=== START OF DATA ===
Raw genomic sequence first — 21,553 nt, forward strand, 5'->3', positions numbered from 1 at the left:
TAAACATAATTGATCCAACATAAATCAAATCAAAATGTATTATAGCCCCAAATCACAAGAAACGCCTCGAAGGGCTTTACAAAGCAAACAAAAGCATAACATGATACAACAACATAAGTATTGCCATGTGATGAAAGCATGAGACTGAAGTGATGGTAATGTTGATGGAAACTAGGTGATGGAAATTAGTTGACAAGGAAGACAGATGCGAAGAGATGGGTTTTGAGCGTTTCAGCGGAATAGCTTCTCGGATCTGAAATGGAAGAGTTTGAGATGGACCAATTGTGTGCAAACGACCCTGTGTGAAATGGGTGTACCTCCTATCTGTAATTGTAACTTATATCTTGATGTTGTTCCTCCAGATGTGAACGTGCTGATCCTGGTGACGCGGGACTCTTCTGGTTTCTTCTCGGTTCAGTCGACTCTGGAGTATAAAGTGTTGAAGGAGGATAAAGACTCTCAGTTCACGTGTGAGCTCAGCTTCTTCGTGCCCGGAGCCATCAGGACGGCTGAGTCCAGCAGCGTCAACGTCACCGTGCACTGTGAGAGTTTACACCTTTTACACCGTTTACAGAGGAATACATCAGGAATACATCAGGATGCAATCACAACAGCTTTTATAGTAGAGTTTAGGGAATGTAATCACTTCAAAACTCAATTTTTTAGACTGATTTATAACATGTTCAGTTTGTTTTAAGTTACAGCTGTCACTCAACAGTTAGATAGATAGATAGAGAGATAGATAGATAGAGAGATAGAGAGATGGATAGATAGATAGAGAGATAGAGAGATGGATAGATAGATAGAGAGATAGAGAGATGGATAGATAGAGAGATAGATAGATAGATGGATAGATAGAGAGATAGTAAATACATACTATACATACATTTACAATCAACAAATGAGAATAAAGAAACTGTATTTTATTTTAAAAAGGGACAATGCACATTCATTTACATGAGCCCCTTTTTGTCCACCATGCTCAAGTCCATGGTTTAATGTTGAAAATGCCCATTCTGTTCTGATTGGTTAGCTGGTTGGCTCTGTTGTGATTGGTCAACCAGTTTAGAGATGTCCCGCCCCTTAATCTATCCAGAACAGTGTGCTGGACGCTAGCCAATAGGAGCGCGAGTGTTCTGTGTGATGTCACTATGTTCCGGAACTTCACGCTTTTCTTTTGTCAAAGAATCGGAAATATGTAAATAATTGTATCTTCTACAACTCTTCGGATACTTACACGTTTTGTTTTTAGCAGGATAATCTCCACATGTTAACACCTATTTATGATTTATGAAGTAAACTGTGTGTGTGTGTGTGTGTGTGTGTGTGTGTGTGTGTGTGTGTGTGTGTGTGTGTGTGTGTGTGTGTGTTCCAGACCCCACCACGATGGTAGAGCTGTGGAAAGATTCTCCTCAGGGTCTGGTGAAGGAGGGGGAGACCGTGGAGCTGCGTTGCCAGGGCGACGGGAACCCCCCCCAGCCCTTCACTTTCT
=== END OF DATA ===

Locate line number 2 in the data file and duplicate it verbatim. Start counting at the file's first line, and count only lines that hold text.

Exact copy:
TAAACATAATTGATCCAACATAAATCAAATCAAAATGTATTATAGCCCCAAATCACAAGAAACGCCTCGAAGGGCTTTACAAAGCAAACAAAAGCATAACATGATACAACAACATAAGTATTGCCATGTGATGAAAGCATGAGACTGAAGTGATGGTAATGTTGATGGAAACTAGGTGATGGAAATTAGTTGACAAGGAAGACAGATGCGAAGAGATGGGTTTTGAGCGTTTCAGCGGAATAGCTTCTCGGATCTGAAATGGAAGAGTTTGAGATGGACCAATTGTGTGCAAACGACCCTGTGTGAAATGGGTGTACCTCCTATCTGTAATTGTAACTTATATCTTGATGTTGTTCCTCCAGATGTGAACGTGCTGATCCTGGTGACGCGGGACTCTTCTGGTTTCTTCTCGGTTCAGTCGACTCTGGAGTATAAAGTGTTGAAGGAGGATAAAGACTCTCAGTTCACGTGTGAGCTCAGCTTCTTCGTGCCCGGAGCCATCAGGACGGCTGAGTCCAGCAGCGTCAACGTCACCGTGCACTGTGAGAGTTTACACCTTTTACACCGTTTACAGAGGAATACATCAGGAATACATCAGGATGCAATCACAACAGCTTTTATAGTAGAGTTTAGGGAATGTAATCACTTCAAAACTCAATTTTTTAGACTGATTTATAACATGTTCAGTTTGTTTTAAGTTACAGCTGTCACTCAACAGTTAGATAGATAGATAGAGAGATAGATAGATAGAGAGATAGAGAGATGGATAGATAGATAGAGAGATAGAGAGATGGATAGATAGATAGAGAGATAGAGAGATGGATAGATAGAGAGATAGATAGATAGATGGATAGATAGAGAGATAGTAAATACATACTATACATACATTTACAATCAACAAATGAGAATAAAGAAACTGTATTTTATTTTAAAAAGGGACAATGCACATTCATTTACATGAGCCCCTTTTTGTCCACCATGCTCAAGTCCATGGTTTAATGTTGAAAATGCCCATTCTGTTCTGATTGGTTAGCTGGTTGGCTCTGTTGTGATTGGTCAACCAGTTTAGAGATGTCCCGCCCCTTAATCTATCCAGAACAGTGTGCTGGACGCTAGCCAATAGGAGCGCGAGTGTTCTGTGTGATGTCACTATGTTCCGGAACTTCACGCTTTTCTTTTGTCAAAGAATCGGAAATATGTAAATAATTGTATCTTCTACAACTCTTCGGATACTTACACGTTTTGTTTTTAGCAGGATAATCTCCACATGTTAACACCTATTTATGATTTATGAAGTAAACTGTGTGTGTGTGTGTGTGTGTGTGTGTGTGTGTGTGTGTGTGTGTGTGTGTGTGTGTGTGTGTGTGTGTTCCAGACCCCACCACGATGGTAGAGCTGTGGAAAGATTCTCCTCAGGGTCTGGTGAAGGAGGGGGAGACCGTGGAGCTGCGTTGCCAGGGCGACGGGAACCCCCCCCAGCCCTTCACTTTCT